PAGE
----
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Logo of ijolInternational Journal of Otolaryngology
Int J Otolaryngol. 2010; 2010: 302656.
Published online 2010 July 20. doi:  10.1155/2010/302656
PMCID: PMC2913787

Extramedullary Plasmacytoma of the Tonsil with Nodal Involvement


We present a rare case of extramedullary plasmacytoma of the palatine tonsil with cervical lymph node involvement treated by surgical resection. A 58-year-old Caucasian male presented with a solitary 3 cm × 3 cm jugulodigastric lymph node and was found to have an ipsilateral tonsillar swelling. The involved tonsil and lymph node were surgically resected after two inconclusive fine-needle aspirates, and plasmacytoma was confirmed histologically and by immunocytochemistry. Adjuvant radiotherapy was not indicated as adequate resection was achieved at surgery. We also highlight the challenges of diagnosis when fine-needle aspiration is inconclusive and the need for careful planning before surgery.

1. Introduction

Extramedullary plasmacytomas are rare tumours which usually occur in the upper aerodigestive tract; it is even much rarer for them to originate from the tonsil. It is important to exclude systemic myeloma or multilesional disease in these patients. Long-term monitoring is mandatory to detect early local recurrence or conversion to multiple myeloma.

2. Case Presentation

A 58-year-old Caucasian male was referred to the otolaryngology outpatient clinic from the oncology department with a complaint of a right-upper neck mass which had been growing for one year. The mass was painless and had rapidly increased in size during the preceding 3 months. The patient reported no loss of weight and had no other masses. He denied swallowing or breathing difficulties. There was no history of exposure to tuberculosis. He was a farmer and life-long nonsmoker. On physical examination, he was a well-nourished man with a palpable, freely mobile nontender right level II lymph node measuring 3 cm × 3 cm. Oropharyngeal examination showed a moderately enlarged right tonsil. The rest of the physical examination was unremarkable. Rigid direct laryngoscopy showed a normal laryngopharynx and hypopharynx.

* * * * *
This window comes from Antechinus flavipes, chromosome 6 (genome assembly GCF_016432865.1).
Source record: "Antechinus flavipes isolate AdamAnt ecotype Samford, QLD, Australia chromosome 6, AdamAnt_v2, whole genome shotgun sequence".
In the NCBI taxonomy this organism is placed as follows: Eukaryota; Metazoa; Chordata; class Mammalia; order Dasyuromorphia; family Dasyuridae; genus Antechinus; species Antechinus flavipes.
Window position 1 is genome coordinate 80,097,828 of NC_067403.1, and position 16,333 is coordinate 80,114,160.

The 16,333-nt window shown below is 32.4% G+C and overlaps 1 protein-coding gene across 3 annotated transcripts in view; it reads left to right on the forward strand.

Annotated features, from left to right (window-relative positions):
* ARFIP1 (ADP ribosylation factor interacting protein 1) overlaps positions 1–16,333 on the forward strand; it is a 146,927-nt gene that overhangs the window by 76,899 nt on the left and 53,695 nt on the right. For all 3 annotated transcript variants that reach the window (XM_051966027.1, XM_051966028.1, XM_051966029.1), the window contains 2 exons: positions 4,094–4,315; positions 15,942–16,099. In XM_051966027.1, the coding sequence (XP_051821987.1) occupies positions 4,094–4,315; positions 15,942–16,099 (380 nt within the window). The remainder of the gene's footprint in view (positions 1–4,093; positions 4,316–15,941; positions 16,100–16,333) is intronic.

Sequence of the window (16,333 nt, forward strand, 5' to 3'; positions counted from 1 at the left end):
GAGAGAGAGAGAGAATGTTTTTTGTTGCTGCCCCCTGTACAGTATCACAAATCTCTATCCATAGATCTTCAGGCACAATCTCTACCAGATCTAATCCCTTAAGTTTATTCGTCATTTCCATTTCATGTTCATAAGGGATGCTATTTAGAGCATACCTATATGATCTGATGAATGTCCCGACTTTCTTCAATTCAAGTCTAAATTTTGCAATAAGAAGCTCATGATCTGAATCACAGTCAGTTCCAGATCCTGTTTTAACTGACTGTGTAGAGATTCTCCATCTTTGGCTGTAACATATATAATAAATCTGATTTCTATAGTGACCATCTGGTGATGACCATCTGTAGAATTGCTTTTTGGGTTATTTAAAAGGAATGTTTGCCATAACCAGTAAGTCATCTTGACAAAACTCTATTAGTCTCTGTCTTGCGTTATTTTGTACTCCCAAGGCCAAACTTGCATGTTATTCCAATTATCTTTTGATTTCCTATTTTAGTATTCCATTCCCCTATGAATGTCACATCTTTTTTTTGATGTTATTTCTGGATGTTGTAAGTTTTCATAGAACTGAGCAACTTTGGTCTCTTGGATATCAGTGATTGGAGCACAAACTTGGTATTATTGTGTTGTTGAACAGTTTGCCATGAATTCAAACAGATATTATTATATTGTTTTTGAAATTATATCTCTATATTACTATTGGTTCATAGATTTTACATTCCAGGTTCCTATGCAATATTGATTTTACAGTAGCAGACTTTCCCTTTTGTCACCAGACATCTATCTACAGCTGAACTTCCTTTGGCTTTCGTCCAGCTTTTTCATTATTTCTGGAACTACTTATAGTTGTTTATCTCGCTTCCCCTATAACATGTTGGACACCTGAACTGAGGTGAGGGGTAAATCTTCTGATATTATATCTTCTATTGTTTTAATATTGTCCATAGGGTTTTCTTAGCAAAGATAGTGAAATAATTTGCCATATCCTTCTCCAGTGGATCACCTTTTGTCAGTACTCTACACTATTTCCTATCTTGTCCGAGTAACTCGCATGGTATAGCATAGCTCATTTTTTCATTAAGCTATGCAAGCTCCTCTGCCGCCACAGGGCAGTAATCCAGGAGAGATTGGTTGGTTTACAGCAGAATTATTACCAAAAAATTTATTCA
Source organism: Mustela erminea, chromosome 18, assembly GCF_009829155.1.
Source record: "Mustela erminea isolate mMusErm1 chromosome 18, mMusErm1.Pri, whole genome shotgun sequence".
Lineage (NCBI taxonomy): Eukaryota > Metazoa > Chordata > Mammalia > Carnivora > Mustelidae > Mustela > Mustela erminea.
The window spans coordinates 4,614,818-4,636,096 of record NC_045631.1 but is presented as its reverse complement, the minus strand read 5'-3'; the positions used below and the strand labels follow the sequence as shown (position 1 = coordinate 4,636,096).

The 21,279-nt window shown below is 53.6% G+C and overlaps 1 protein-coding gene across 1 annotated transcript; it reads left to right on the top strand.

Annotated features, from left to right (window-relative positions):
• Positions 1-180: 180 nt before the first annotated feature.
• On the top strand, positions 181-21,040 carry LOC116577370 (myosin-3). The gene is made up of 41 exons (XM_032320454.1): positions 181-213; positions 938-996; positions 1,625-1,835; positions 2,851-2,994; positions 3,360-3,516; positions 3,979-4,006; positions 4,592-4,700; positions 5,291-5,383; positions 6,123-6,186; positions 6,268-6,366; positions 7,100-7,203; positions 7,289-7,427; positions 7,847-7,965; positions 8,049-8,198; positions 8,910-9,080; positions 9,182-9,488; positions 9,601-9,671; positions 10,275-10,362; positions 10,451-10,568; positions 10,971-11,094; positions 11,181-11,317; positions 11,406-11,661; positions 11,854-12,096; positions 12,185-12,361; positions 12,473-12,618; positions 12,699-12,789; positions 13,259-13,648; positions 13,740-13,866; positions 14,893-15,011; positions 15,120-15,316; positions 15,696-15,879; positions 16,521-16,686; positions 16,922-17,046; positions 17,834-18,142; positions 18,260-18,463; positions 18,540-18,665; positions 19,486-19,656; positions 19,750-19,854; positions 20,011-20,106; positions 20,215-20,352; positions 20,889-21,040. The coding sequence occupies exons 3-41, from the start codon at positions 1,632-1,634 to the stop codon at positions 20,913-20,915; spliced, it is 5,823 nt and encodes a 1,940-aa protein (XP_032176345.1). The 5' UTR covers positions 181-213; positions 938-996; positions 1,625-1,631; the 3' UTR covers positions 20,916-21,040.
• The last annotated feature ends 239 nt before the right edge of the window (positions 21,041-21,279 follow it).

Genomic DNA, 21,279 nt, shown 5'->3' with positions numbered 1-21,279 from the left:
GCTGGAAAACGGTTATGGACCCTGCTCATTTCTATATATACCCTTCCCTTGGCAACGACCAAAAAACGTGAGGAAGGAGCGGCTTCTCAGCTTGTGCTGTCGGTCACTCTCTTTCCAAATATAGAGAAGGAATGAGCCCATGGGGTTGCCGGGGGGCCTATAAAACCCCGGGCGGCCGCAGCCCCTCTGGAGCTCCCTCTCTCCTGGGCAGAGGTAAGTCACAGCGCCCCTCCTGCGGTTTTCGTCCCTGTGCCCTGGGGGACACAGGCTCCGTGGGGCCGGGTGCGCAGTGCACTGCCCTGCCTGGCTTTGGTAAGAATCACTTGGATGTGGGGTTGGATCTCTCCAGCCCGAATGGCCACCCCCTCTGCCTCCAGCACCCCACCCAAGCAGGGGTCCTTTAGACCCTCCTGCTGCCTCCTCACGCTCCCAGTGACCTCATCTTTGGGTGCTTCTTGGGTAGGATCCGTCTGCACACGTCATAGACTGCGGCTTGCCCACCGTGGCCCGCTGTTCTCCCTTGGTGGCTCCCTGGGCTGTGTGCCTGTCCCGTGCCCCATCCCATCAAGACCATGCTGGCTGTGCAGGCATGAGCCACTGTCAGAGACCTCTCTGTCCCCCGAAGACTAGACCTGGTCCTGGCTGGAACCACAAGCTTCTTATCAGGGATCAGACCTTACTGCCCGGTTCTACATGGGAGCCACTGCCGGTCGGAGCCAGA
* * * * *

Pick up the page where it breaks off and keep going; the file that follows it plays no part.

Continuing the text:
Due to a possible vascular relation to the mass, an MRI of the neck was done, showing a sharply defined ovoid 3 × 3 × 4.5 cm nonspecific soft tissue mass with heterogeneous enhancement, likely a lymph node, with a mass-like bulge in the right tonsillar fossa suspicious for a primary tumour (Figure 1). This supported the clinical diagnosis of a tonsillar primary lesion with a regional nodal deposit.

Figure 1
MRI of the neck showing an enlarged lymph node (long arrow) and a bulge in the right tonsillar fossa (short arrow) suspicious for primary tumour.

Two previous fine-needle aspirates (FNAs) of the neck mass had already been undertaken by the oncologists, but these were inconclusive. The aspirates were heavily blood stained and showed small tissue fragments composed of small lymphoid cells admixed with histiocytes. The sparse material suggested an inflammatory/reactive process, and flow cytometry was nondiagnostic. Therefore an excision biopsy with frozen sections was recommended for definitive diagnosis. If this revealed a squamous cell carcinoma, the operation would proceed to a selective neck dissection. The patient consented to the procedure and underwent a right tonsillectomy and excision of the enlarged lymph node. Frozen sections suggested a plasmacytoma and therefore a neck dissection was not carried out.

Histologies of both the tonsillar mass and the lymph node were similar, showing effacement of normal architecture and extensive infiltration with diffuse sheets of neoplastic cells possessing plasmacytoid morphology with eccentric nuclei exhibiting “clock-faced” nuclear chromatin pattern that typically represent plasma cells. Binucleate and multinucleate forms were also present (Figure 2). The tonsillar lesion was fairly circumscribed and the epithelium was not infiltrated (Figure 3).

Figure 2
Lymph node with diffuse infiltrate of plasma cells including atypical binucleated and multinucleated forms (black arrows) (H & E stain, x40).
Figure 3
Tonsillar tissue with intact surface squamous epithelium (arrow) and underlying diffuse infiltrate of neoplastic plasma cells (H & E stain, x10).

Further immunohistochemical analysis on the specimens showed CD138 plasma cell marker positivity (Figure 4), while CD20 and CD3 were negative, with kappa light chain restriction. This profile was in keeping with plasmacytoma. Serum protein electrophoresis showed the presence of monoclonal IgG kappa with normal levels of residual immunoglobulins. Skeletal survey, bone marrow biopsy, serum-free light chain, and urine analysis for Bence-Jones protein showed normal results.